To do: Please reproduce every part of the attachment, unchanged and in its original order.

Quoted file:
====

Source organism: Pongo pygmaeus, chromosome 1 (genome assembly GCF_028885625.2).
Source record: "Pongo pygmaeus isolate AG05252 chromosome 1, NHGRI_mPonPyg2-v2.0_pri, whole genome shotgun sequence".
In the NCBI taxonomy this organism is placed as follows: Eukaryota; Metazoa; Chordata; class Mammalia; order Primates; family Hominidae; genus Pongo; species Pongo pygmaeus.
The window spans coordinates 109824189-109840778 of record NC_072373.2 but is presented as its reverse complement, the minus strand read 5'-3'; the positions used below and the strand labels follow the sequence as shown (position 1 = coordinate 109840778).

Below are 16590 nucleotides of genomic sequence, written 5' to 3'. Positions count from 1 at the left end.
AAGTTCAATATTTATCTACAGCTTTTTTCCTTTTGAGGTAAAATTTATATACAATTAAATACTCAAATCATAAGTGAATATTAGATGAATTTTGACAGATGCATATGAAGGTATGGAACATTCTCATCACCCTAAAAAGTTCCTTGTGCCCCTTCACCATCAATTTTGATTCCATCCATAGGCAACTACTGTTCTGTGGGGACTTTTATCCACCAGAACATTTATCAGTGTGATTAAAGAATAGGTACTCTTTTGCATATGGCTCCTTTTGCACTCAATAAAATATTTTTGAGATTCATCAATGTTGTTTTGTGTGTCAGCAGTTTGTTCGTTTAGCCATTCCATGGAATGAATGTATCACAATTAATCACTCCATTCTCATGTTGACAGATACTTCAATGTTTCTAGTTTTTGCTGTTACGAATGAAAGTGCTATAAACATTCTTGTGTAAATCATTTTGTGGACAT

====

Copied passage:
Source organism: Pongo pygmaeus, chromosome 1 (genome assembly GCF_028885625.2).
Source record: "Pongo pygmaeus isolate AG05252 chromosome 1, NHGRI_mPonPyg2-v2.0_pri, whole genome shotgun sequence".
In the NCBI taxonomy this organism is placed as follows: Eukaryota; Metazoa; Chordata; class Mammalia; order Primates; family Hominidae; genus Pongo; species Pongo pygmaeus.
The window spans coordinates 109824189-109840778 of record NC_072373.2 but is presented as its reverse complement, the minus strand read 5'-3'; the positions used below and the strand labels follow the sequence as shown (position 1 = coordinate 109840778).

Below are 16590 nucleotides of genomic sequence, written 5' to 3'. Positions count from 1 at the left end.
AAGTTCAATATTTATCTACAGCTTTTTTCCTTTTGAGGTAAAATTTATATACAATTAAATACTCAAATCATAAGTGAATATTAGATGAATTTTGACAGATGCATATGAAGGTATGGAACATTCTCATCACCCTAAAAAGTTCCTTGTGCCCCTTCACCATCAATTTTGATTCCATCCATAGGCAACTACTGTTCTGTGGGGACTTTTATCCACCAGAACATTTATCAGTGTGATTAAAGAATAGGTACTCTTTTGCATATGGCTCCTTTTGCACTCAATAAAATATTTTTGAGATTCATCAATGTTGTTTTGTGTGTCAGCAGTTTGTTCGTTTAGCCATTCCATGGAATGAATGTATCACAATTAATCACTCCATTCTCATGTTGACAGATACTTCAATGTTTCTAGTTTTTGCTGTTACGAATGAAAGTGCTATAAACATTCTTGTGTAAATCATTTTGTGGACAT